The District of Columbia lost nearly $200,000 in U.S. funds to aid the 4,000 Indochinese refugees here this fall because a city planning official failed to make a crucial phone call asking for the money in time.
The call by Douglas W. Gordon, the acting Department of Human Services policy and planning chief, would have permitted the federal Department of Health and Human Services to hold the funds beyond the fiscal year that ended Sept. 30 while waiting for the city to process and formally submit plans for the programs.
Because the phone call never was made, federal officials in the Region Three office of HHS in Philadelphia were forced to return the unspent funds -- all of it reserved for the District of Columbia -- to the U.S. treasury.
Gordon said the failure of the city to get the funds was not his fault.
"It's really crazy," said Mark Franken, an official with U.S. Catholic Charities, one of two volunteer relief agencies, which had worked with the city to set up the programs. "You hear about the District's funding problems, and then when they do have money available to them they aren't able to take advantage of it."
At the heart of the controversy are several programs designed to teach English to the refugees, a large number of them illiterate, while at the same time providing them with job counseling. Cahtolic Charities and the Indochinese Community Center in Washington had offered to set up the programs using federal funds that had been set aside for the city for just that purpose.
Officials for both agencies discussed their proposals with city officials, including Gordon, and received their approval shortly before the end of the fiscal year in September. To insure that HHS would consider the final proposals, which were not expected to be ready for submission to the agency until after the end of the fiscal year, Franken said he urged Gordon to call HHS officials and ask them to hold the $197,000 in unspent federal money that would be needed.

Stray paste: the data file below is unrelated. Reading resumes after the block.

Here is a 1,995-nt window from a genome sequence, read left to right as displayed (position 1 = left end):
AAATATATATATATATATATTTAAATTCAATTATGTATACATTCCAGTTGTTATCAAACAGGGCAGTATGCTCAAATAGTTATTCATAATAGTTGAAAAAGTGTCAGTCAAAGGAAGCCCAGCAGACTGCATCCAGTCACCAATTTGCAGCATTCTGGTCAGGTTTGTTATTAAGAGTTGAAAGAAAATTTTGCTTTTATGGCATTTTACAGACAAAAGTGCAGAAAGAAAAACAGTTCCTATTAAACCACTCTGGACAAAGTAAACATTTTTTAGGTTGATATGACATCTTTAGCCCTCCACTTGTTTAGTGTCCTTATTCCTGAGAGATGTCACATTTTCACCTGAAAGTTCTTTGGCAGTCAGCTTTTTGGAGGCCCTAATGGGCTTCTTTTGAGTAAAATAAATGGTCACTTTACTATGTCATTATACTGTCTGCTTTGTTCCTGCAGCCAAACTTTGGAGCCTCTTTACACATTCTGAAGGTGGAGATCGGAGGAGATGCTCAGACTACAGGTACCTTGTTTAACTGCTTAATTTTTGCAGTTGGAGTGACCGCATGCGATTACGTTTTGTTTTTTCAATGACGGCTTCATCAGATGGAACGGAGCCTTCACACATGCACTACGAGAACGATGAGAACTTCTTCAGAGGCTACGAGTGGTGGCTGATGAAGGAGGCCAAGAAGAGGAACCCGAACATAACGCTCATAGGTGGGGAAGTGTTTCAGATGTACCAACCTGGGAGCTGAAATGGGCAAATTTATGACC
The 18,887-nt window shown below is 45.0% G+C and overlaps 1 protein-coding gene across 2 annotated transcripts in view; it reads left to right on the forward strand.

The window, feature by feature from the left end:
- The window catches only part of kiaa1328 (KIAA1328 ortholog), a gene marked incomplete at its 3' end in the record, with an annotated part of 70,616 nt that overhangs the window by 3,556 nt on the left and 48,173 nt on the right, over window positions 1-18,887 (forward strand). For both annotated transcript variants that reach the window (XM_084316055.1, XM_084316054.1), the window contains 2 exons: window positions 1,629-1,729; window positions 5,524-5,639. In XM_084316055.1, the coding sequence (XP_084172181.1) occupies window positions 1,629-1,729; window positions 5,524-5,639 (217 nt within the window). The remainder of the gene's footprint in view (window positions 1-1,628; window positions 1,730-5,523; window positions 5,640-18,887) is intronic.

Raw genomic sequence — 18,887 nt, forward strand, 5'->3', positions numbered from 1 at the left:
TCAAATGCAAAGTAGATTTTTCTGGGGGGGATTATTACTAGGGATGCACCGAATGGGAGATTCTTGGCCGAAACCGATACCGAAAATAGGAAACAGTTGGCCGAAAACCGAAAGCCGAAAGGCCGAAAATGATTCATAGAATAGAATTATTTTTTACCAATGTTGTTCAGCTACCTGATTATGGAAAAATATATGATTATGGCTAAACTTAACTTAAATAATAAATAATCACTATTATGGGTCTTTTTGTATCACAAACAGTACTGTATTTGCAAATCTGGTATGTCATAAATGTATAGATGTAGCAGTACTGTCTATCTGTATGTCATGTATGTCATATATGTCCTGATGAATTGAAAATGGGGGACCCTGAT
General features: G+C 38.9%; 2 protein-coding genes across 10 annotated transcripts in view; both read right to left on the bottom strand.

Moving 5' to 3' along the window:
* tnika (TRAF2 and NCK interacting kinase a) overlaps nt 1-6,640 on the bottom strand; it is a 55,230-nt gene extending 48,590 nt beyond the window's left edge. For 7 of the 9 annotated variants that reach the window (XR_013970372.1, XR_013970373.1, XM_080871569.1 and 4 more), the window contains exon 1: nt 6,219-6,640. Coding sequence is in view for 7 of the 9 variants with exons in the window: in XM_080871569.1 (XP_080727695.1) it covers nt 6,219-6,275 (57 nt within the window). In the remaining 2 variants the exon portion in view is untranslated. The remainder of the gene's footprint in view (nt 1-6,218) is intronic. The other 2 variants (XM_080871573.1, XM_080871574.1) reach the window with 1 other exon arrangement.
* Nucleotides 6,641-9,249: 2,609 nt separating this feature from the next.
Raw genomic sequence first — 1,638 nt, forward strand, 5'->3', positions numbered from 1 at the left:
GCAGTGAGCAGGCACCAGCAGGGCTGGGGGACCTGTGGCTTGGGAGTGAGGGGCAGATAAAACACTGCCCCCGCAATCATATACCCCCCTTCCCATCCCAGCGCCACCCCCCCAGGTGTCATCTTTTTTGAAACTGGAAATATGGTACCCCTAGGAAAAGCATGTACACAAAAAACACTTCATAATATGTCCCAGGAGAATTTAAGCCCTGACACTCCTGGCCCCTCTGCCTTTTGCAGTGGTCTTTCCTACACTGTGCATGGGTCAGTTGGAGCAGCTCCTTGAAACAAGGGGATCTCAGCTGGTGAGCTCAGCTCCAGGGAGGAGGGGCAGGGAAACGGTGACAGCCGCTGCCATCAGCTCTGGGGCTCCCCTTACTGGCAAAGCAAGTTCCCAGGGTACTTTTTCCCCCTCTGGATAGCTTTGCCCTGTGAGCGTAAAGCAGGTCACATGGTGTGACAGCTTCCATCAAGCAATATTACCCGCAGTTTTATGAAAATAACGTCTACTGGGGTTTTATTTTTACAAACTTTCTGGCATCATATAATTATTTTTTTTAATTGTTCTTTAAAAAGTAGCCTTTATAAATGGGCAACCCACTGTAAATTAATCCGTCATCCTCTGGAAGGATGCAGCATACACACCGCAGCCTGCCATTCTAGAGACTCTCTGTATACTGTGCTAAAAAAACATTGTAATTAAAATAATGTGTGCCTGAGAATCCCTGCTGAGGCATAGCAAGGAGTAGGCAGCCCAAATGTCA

That call, according to William J. Neary, director of the office of refugee resettlement in Philadelphia, never was made.
"We were not aware [of the proposals] and we were not called [to reserve] the money," Neary said. "We did not want the District to lose that money."
Gordon, who insisted yesterday that U.S. officials were aware of the proposal, refused to say whether he telephoned them specifically to ask them to reserve the money.
"I may not have used [the] words, 'I want you to hold it [the money],'" Gordon said, ". . . but the region [HHS regional office] was aware of the meetings we had held."
As a result, such a phone call would not have been necessary, he said, because it should have been implicit that the city would want the money reserved.
In any event, Gordon said, he had cautioned the volunteer agency officials at the time that there was a possibility the city would not be able to take advantage of the federal funds because of its own budget cycle. He said that "city regulations" required that the proposals be formally approved by a number of city agencies and review boards by Sept. 30. It is unclear whether any agencies acted on the proposals.
Gladys W. Mack, assistant city administrator for budget and resource development, said yesterday no such regulations or requirements exist, however.
"There is no limitation on our receipt of federal funds," she said. "There is no regulation that they cannot be used if they are available. I see no reason why we couldn't have used it."
The failure to secure the funds has penalized the city doubly, relief officials said. As the result of congressional action, local jurisdictions are now entitled to receive only 75 percent of the federal funds they spent in the previous fiscal year, plus 25 percent more to cover increased costs caused by the arrival of new refugees. Any money that was not spent last year is gone. Just how much the city has lost because of the failure to claim the funds could not be determined yesterday.
At the same time, the mixup has cost the volunteer agencies valuable time in their efforts to aid the refugees.
"It could be March before we have anything set up, if everything goes perfectly," said Pat Swain of the Indochinese Community Center. "But they haven't even asked us yet to resubmit our proposals."